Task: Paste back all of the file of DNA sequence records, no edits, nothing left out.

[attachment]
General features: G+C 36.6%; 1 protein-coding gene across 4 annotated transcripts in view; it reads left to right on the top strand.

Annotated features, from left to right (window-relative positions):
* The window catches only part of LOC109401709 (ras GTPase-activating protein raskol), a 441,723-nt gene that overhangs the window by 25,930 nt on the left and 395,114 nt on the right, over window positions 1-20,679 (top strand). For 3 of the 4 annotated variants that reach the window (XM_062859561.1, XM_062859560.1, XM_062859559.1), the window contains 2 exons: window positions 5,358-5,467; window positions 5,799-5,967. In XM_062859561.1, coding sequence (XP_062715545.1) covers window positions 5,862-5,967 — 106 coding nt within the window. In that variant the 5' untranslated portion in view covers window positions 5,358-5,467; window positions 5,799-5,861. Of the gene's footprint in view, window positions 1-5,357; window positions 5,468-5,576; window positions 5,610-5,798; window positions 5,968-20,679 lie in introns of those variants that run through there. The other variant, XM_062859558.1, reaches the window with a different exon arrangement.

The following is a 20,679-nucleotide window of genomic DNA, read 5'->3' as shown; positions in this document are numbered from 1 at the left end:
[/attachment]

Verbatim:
General features: G+C 36.6%; 1 protein-coding gene across 4 annotated transcripts in view; it reads left to right on the top strand.

Annotated features, from left to right (window-relative positions):
* The window catches only part of LOC109401709 (ras GTPase-activating protein raskol), a 441,723-nt gene that overhangs the window by 25,930 nt on the left and 395,114 nt on the right, over window positions 1-20,679 (top strand). For 3 of the 4 annotated variants that reach the window (XM_062859561.1, XM_062859560.1, XM_062859559.1), the window contains 2 exons: window positions 5,358-5,467; window positions 5,799-5,967. In XM_062859561.1, coding sequence (XP_062715545.1) covers window positions 5,862-5,967 — 106 coding nt within the window. In that variant the 5' untranslated portion in view covers window positions 5,358-5,467; window positions 5,799-5,861. Of the gene's footprint in view, window positions 1-5,357; window positions 5,468-5,576; window positions 5,610-5,798; window positions 5,968-20,679 lie in introns of those variants that run through there. The other variant, XM_062859558.1, reaches the window with a different exon arrangement.

The following is a 20,679-nucleotide window of genomic DNA, read 5'->3' as shown; positions in this document are numbered from 1 at the left end: